Kill your babies! Another golden rule of self-editing. But I love my babies. I see their worth, a rich tapestry woven of detail, a clear memory engraved forever. What fantasy reader doesn’t have a clear succinct picture of Middle Earth engraved in his/her mind? That comes from reading (and sometimes toiling) through pages of rich description. Some die-hard fantasy followers have even written Elven as a second language on their resumes .

Still, I am no Tolkien, but every time I press on the delete button, I feel I have left behind a friend, a painful step forward of a yet unfulfilled journey.

Good Writing,
Alon

http://www.alonshalev.com/

iWhatever

It’s out. I drove past the Mascone Center in the heart of San Francisco the morning that Apple held their launch. During my lunch break, I surfed for a video about it. I have been waiting as have many.

Barnes & Noble brought out their Nook earlier than planned to get a head start. Amazon, home of the Kindle, announced that they are sweetening the pot for authors who publish with Kindle. Those authors, myself included, who have their ebooks published in multi-formats have been licking our lips in anticipation – well, drooling to be absolutely honest.

It’s no secret that the book-reading world is divided between those who see the Star Trek future, saving trees and waste, and those who still enjoy the feel, touch and smell of the printed page. Or as one woman in my LinkedIn group said: if I can’t take it into the bath, I’m not interested. Truth is, I’ve dropped a couple of books into my bathwater in my time and they don’t fare too well. Still they don’t cost $200-400 to replace either.

As previously mentioned, I’m on the fence. I love the new technology, but enjoy the sensual experience of the book. I also love my bookcases and feel they are a reflection of me and a statement to my children.

Still, I certainly desired a handheld instrument when it took me 28 hours to fly from New Orleans to San Francisco last weekend having just finished reading two great books.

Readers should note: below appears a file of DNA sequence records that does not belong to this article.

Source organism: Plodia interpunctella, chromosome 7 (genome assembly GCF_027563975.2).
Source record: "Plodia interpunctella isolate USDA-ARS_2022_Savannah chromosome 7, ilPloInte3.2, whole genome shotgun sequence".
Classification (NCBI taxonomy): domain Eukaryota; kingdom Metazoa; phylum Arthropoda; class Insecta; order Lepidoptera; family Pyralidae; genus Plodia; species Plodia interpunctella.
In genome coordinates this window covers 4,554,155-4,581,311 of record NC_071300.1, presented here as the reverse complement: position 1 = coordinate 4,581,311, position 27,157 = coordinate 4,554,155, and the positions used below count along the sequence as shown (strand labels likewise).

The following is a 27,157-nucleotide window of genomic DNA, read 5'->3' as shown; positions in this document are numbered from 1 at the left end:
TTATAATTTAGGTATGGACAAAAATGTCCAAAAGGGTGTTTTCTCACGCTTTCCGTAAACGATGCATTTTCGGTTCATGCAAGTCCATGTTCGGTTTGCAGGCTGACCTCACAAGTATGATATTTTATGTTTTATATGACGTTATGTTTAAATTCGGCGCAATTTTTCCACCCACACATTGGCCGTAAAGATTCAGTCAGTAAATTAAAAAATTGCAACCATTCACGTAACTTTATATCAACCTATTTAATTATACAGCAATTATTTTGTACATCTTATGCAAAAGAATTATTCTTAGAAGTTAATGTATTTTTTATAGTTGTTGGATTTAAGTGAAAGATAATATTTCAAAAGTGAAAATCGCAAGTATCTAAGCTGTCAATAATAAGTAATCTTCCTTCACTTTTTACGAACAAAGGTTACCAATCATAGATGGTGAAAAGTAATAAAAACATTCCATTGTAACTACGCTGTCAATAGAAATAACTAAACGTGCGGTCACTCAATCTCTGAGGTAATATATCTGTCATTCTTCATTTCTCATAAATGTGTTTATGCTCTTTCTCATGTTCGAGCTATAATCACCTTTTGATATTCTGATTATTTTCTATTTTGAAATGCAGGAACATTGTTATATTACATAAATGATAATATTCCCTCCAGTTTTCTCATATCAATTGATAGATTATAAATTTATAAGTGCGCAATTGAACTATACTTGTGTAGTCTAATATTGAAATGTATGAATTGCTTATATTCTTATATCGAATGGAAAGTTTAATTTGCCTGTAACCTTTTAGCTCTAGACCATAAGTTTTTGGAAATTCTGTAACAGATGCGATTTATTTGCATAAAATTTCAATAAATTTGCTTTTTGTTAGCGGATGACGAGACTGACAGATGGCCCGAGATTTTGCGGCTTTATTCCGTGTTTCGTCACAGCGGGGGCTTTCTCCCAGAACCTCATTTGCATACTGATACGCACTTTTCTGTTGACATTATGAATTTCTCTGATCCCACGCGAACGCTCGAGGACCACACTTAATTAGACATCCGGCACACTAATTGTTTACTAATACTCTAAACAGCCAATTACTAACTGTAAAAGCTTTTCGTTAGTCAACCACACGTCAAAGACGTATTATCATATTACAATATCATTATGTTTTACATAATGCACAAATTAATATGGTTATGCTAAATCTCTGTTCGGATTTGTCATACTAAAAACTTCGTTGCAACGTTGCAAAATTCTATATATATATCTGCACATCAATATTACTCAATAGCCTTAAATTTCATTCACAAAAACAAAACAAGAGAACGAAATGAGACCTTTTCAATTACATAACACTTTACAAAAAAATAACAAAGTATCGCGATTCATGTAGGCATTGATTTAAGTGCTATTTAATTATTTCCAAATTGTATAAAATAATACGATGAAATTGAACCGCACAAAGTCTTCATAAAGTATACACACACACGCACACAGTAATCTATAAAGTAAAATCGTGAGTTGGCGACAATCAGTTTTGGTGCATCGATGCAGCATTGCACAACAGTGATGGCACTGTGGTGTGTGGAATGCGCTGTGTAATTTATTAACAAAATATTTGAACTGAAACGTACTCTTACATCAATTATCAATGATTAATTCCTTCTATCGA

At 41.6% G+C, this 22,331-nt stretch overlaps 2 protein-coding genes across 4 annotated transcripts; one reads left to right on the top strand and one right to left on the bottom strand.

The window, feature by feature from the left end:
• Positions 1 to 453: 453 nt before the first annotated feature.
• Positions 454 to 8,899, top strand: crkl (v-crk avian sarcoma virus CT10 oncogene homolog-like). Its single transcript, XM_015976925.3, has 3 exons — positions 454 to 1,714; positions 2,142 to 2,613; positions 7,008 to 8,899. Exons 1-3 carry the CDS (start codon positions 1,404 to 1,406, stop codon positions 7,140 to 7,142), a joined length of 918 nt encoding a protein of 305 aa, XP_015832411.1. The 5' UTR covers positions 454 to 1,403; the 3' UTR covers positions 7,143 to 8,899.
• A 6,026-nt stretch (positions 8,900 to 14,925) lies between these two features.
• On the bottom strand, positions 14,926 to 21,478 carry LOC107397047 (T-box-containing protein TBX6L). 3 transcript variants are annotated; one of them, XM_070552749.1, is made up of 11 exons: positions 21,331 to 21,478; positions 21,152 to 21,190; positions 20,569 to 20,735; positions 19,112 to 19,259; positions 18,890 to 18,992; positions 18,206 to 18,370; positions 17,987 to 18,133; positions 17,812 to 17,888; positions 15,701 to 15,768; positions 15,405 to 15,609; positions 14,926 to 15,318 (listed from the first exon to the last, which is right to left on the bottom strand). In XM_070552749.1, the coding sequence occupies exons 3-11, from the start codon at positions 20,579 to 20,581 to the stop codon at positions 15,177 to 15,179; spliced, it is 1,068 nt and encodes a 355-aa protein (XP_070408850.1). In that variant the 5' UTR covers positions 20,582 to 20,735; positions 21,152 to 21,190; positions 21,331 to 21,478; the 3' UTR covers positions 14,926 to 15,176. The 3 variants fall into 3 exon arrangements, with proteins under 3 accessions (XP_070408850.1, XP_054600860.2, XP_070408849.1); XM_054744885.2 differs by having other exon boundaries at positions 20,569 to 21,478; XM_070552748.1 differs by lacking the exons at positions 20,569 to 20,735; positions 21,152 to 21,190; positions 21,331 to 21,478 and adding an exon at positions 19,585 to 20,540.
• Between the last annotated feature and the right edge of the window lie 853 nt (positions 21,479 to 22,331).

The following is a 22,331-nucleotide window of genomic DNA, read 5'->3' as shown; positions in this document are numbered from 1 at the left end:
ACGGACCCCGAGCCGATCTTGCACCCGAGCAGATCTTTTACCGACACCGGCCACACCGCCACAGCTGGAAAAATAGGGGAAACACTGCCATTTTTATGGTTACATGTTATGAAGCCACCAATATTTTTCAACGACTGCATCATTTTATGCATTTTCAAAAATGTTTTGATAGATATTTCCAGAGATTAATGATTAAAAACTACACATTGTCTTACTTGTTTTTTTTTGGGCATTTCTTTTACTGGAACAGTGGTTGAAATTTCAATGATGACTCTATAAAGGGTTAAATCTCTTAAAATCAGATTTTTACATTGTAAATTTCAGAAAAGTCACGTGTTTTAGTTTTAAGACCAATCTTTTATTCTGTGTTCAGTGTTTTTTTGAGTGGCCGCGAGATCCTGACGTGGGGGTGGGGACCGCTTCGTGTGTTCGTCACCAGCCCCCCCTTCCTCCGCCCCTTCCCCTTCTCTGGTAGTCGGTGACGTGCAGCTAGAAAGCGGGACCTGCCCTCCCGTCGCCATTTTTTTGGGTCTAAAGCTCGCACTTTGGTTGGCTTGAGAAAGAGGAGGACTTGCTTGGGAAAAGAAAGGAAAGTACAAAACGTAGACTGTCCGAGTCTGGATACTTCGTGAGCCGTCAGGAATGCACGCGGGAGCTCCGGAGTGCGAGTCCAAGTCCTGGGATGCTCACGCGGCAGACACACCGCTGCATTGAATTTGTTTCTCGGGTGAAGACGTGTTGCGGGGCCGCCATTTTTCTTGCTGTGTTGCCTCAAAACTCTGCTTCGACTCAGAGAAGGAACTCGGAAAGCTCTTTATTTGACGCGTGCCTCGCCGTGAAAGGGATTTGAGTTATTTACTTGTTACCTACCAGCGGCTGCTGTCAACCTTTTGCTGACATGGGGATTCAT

Back to Apple. You just knew that they would raise the bar. The Nooks, Kindles and about a dozen other ebook pads are all very similar. The iPad, however, is more of a tablet computer, offering movie, photos and music options. Its touch screen is also a plus and there is an ergonomic touch keyboard. One negative comment that I have heard, thus far, is that the screen has a high resolution, necessary for movies, but possibly not so comfortable for book reading.

One last comment. J.D. Salinger passed away this week at age 91. I have to confess, I’ve never read ‘A Catcher in the Rye’ (it was never big in the UK where I grew up) but have read various articles about the author and the book. Over the last few days I have been asking friends if this was a coming-of-age novel for them. While the answers are varied, the fact is that people clearly remember reading the book, its story and where they were when they read it. I can think of no greater compliment for an author.

I’ve read that Salinger, though initially hungry for success as an author, had great difficulty dealing with the success and publicity that ensued. So many of us writers dream about achieving the level of fame that he reached. I doubt that many have given much thought to how we would cope with it.

If I had an iPad, Kindle or Nook, I could just download Catcher in the Rye and read it. As it is, I have ordered it from the library…electronically!

Good Writing,
Alon

http://www.alonshalev.com/